There is snow everywhere. The little paths cut through it are strewn with ashes. All very ugly and sad. On my table is a bowl of Iris reticulata. Those gay and fragile flowers remind me of the life that existed before 3rd September. It is as if some apoplectic dimly remembered the days before he had his stroke.
DIARY 10th February, 1940
The Prime Minister makes a statement about Finland which is very loudly applauded. Also one about Norway and the Altmark. Winston, when he comes in, is loudly cheered. I talk to Roger Keyes who was in the Admiralty while it was all going on. He says that our flotilla commander was assured by the Norwegians that there were no prisoners aboard the Altmark. He was shaken by this and telegraphed home. Winston replied, 'Well, find out from the Captain of the Altmark what he has done with his prisoners.' It was clear that the Norwegians would not cooperate and the final decision had to be made. Winston rang up Halifax and said, 'I propose to violate Norwegian neutrality.' The message was sent and they waited anxiously in the Admiralty for the result. What a result! A fine show. Winston, when he walks out of the House, catches my eye. He gives one portentous wink.
DIARY29th February, 1940
I go to see Vansittart. He is very worried by the return of Joseph Kennedy, the American Ambassador. He says that Kennedy has been spreading it abroad in the U.S.A. that we shall certainly be beaten and he will use his influence here to press for a negotiated peace. In this he will have the assistance of the old appeasers, of Maisky, and of the left-wing pacifists.
DIARY14th March, 1940Paris
Finland appears to have surrendered completely, and loses one-tenth of her territory and her strategic independence. I go to see Georges Mandel  at the Colonial Ministry. I find him seated at a desk on which the papers are piled as if they had just been spilled out of a suitcase. He asks me about the effect of the Finnish collapse upon British opinion. I say that I cannot tell from the newspapers and must wait till I get back to the Lobbies. He says the effect on France will be tremendous. `You see,' he says, 'our Governments decided on war as the only alternative to admitting German domination. Yet when one decides on war one also decides to sacrifice many lives, to run many risks and to endure many defeats. We are at present trying to conduct a war of appeasement, which means that Hitler may win.' He asks me what they think of the French Government in England. He is also very anxious to know about our coming men. What of Eden? Is he a strong man? What about Herbert Morrison? 'Il nous faut des hommes!' he says.
Dine with Bob Boothby at Maxim's. He has been in Switzerland, and has in fact set foot in Germany, having placed one foot over the frontier at Basel. He had met many Germans and many Swiss. He says that the Swiss think that we can win but that we won't. Unless we seize Narvik and Baku  we shall not win. Never has Hitler had such a hold upon his own people. His conduct since the war has been admirable, his speeches moderate and his general drive superb. But the Germans are very frightened that we may bomb the Ruhr, and they are also afraid that they may run out of petrol and iron-ore. They think it will take them years to get the Russian machine working. The atrocities in Poland are unbelievable. They are killing all the young men, driving the old into the fields and sterilising the women. A German Colonel who had been dining with Bob's Swiss friend broke down in the middle of dinner and cried. His nerves had been shattered by what he had seen in Poland.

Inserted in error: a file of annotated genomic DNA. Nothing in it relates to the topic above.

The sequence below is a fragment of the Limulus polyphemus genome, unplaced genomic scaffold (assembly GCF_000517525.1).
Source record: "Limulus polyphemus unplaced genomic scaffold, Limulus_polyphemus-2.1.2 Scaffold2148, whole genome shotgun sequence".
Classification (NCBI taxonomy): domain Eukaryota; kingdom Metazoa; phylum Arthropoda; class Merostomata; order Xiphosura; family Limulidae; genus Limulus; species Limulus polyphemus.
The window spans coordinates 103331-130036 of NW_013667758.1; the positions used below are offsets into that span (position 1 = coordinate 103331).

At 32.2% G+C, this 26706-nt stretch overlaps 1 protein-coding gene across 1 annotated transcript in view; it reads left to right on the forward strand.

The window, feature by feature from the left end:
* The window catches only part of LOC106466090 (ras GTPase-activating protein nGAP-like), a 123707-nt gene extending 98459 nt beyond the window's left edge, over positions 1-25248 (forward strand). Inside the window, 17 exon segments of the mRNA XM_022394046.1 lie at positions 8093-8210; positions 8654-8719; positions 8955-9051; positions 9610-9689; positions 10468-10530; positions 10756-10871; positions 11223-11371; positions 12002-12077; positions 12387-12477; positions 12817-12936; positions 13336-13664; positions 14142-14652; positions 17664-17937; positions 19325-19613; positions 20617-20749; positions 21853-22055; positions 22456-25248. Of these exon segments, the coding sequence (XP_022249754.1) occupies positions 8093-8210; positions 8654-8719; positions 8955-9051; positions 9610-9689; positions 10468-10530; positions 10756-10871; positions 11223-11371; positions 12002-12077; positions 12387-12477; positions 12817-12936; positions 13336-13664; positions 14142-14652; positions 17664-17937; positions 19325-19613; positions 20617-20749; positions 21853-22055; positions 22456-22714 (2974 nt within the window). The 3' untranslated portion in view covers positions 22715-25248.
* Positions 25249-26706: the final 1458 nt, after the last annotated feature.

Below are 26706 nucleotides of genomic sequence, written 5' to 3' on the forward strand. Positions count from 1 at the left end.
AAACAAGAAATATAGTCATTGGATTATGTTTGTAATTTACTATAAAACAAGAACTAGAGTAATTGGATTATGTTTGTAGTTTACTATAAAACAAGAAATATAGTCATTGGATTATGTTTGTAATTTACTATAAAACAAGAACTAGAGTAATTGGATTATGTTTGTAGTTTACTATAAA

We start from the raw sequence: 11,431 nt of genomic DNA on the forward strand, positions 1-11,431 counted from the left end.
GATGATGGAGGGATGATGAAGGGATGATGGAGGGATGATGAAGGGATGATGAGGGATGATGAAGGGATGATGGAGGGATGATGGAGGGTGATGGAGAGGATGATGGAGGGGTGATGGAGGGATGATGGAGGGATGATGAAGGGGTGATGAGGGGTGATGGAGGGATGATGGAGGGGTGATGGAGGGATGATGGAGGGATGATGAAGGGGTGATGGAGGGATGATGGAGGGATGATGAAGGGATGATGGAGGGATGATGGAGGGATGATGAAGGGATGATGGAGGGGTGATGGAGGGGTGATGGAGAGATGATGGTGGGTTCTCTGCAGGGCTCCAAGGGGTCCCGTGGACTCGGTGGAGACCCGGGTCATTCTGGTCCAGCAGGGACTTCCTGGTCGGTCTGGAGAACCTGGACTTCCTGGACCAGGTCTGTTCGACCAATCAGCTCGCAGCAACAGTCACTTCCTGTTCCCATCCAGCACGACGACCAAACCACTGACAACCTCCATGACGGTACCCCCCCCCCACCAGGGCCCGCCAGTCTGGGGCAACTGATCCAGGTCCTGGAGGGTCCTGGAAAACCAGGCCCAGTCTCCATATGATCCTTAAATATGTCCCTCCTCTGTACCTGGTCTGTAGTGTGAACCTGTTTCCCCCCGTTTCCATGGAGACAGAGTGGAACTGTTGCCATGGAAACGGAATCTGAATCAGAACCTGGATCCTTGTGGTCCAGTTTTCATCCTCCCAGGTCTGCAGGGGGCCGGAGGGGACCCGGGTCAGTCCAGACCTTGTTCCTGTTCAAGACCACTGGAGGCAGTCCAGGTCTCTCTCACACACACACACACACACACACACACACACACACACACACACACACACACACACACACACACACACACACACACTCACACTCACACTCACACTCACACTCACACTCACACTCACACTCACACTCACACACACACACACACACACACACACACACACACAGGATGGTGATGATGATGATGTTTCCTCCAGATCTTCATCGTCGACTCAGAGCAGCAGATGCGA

DIARY16th March, 1940 Paris
Try to write my Spectator article, but I am interrupted all the time. Mario Pansa 3 comes. He says that Sumner Welles  was horrified by his reception in Berlin. Their confidence in their coming victory was unbounded and their manner was arrogant and brutal. He also tells me that the German invasion of Holland in November and March was prevented by Mussolini and Roosevelt. The former said that if the Germans did anything so suicidal he would part company; the latter said that it would practically mean war with the United States. The moderates were therefore strengthened in Germany. Lunch at the British Embassy. Malcolm MacDonald  is there, as he is over for a conference with Georges Mandel. Go a short walk with him afterwards. He is none too happy about the way things are going. Louis Gillet comes to see me. He is horrified by the lack of energy and drive in the [French] Cabinet. He says that there are two central points at which this war can be won—Narvik and Baku—and that we are mad to dawdle on, waiting for Hitler to accumulate his advantages one by one. We cannot go on conducting this war in kid gloves.
DIARY19th March, 1940London